A story in the Wall Street Journal this week indicated that Americans are staying in their houses much longer than they used to.
Homeowners nationwide are remaining in their homes typically 13 years, five years longer than they did in 2010, according to a new analysis by real-estate brokerage Redfin.
According to data from the U.S. Census Bureau, the average person in the United States moves residences more than 11 times in his or her lifetime. That seems quite high when compared to the average of about 4 moves for people in 16 European countries. Another article I came across indicated that only about 1 in 10 people in the U.K. have lived in the same house for at least 31 years. This would seem to suggest that the percent of Americans who have lived in the same house for at least 31 years is well below 10%.
Personally, we’ve been in our house for 33 years, and I’ve only moved three times.
Perhaps it’s a sign of resistance to change, so these numbers got me thinking about other behaviors of mine that may indicate such resistance:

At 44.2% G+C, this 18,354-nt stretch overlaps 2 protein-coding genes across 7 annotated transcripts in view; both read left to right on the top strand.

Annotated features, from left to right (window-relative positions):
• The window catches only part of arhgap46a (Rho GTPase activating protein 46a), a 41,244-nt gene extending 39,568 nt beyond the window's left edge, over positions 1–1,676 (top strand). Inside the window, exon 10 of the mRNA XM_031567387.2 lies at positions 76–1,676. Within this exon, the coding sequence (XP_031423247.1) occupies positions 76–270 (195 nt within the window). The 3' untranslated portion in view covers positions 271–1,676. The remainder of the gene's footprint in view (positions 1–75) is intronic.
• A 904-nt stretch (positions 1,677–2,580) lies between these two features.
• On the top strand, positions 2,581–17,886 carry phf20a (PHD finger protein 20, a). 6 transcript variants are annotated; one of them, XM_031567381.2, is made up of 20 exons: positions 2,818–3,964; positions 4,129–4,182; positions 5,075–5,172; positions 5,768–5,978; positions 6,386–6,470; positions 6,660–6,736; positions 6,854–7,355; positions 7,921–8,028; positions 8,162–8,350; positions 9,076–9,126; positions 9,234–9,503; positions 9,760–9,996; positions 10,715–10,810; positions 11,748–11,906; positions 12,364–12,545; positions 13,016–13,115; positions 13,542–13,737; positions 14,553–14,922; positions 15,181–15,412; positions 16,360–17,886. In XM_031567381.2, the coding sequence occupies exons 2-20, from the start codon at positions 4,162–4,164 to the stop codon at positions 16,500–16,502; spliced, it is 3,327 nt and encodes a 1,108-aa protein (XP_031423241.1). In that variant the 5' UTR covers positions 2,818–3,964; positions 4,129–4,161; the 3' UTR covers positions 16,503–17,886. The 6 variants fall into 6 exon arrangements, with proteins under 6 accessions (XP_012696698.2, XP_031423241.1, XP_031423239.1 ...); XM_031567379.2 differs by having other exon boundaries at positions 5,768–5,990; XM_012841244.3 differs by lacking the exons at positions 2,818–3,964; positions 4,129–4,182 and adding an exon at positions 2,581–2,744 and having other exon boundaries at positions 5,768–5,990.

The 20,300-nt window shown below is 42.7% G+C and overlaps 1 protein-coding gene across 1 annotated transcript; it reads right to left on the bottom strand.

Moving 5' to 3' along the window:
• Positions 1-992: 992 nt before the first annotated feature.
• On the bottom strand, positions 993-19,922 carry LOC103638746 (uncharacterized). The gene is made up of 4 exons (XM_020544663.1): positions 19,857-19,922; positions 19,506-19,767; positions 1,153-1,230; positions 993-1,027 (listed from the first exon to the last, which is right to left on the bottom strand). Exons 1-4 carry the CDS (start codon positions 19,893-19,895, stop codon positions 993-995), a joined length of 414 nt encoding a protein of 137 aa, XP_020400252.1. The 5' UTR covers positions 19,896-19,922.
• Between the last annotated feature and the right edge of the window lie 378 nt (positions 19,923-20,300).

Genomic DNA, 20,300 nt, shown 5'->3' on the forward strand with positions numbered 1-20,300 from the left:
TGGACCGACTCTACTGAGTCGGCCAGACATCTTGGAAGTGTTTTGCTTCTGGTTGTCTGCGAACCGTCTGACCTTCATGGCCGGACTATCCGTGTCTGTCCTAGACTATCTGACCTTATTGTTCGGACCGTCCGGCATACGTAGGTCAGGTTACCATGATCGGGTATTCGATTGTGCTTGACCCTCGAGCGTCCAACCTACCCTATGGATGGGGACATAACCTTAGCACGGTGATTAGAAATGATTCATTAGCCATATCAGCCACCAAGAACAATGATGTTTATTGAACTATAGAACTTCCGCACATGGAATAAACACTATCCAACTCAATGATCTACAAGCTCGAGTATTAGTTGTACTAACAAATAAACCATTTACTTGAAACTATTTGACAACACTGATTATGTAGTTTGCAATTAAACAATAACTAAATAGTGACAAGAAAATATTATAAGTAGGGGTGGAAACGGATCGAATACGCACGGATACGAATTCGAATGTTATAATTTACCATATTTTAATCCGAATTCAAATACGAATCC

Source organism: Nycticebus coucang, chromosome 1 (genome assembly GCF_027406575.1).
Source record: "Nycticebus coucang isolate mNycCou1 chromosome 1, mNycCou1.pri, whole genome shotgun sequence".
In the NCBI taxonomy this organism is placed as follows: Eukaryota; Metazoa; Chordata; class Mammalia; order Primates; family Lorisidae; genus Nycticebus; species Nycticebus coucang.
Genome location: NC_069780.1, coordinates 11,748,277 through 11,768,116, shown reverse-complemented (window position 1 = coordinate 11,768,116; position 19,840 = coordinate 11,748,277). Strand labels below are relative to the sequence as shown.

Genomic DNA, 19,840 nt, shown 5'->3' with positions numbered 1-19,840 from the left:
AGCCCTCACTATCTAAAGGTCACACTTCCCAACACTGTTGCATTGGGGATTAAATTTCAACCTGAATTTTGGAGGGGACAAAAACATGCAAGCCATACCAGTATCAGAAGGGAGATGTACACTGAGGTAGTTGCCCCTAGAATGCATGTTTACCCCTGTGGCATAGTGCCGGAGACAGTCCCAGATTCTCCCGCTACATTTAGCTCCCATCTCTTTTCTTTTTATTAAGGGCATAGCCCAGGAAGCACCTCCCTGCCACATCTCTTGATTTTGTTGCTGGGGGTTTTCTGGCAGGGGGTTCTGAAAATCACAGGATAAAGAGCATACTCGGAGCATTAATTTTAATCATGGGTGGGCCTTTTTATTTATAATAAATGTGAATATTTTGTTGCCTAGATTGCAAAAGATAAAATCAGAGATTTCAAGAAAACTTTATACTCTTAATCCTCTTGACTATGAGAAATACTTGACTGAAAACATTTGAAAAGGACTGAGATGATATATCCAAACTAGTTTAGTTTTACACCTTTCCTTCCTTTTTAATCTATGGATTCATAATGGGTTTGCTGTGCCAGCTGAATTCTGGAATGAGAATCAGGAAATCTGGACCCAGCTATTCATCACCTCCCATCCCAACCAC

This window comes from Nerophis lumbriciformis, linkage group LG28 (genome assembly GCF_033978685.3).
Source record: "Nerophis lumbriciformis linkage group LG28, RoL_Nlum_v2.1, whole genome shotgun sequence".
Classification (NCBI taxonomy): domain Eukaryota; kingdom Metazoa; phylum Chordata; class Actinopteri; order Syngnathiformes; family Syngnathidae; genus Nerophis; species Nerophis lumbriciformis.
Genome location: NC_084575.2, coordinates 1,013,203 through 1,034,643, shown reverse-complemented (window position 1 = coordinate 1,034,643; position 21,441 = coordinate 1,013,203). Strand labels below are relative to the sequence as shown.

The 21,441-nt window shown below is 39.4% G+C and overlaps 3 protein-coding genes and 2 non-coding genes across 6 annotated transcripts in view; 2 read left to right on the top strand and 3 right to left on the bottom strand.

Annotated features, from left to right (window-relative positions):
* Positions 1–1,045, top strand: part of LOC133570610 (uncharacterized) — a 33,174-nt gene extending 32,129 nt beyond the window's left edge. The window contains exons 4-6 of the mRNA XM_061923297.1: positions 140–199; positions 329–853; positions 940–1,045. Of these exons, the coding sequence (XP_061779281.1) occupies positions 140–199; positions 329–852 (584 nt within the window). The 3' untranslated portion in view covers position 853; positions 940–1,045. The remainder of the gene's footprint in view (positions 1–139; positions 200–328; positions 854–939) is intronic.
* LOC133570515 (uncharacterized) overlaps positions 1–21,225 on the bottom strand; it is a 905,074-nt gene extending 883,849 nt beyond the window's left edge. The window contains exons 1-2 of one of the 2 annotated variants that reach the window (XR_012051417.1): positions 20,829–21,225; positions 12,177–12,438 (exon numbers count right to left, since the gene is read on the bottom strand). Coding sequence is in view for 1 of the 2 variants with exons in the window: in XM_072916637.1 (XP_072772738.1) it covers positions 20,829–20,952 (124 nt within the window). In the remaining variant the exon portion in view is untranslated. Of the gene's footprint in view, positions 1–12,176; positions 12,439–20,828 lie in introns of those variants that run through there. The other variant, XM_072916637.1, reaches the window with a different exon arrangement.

- A 2016 survey of more than 1,000 Americans 50 and older by the Associated Press-NORC Center for Public Affairs Research shows that there are only 18% who’ve stayed in the same job for at least 30 years. I’ve been with the same employer for 33 years.
- Looking at some Census data from 2009, it appears as if only about 50% of couples make it to their 35th wedding anniversary. My wife and I have been happily married for 38 years.
- More than 50% of people who give up eating meat return to eating meat within a year and fully 84% eventually start eating meat again. I’ve been a vegan for 13 years, and see no reason to go back to eating meat.
- the average life of a car is about eight years/150,000 miles. We have two cars; one is 16 years old with 190,000 miles on it and the other is 13 years old with 220,000 miles on it.
- I still have some clothing from when I was in my 20s.
All of this may seem to paint a picture of someone who does not like to change things.
But I view all these items as commitment – to my spouse, to my job, to my neighborhood, to my health, and to spending wisely.
And if that’s being resistant to change, so be it…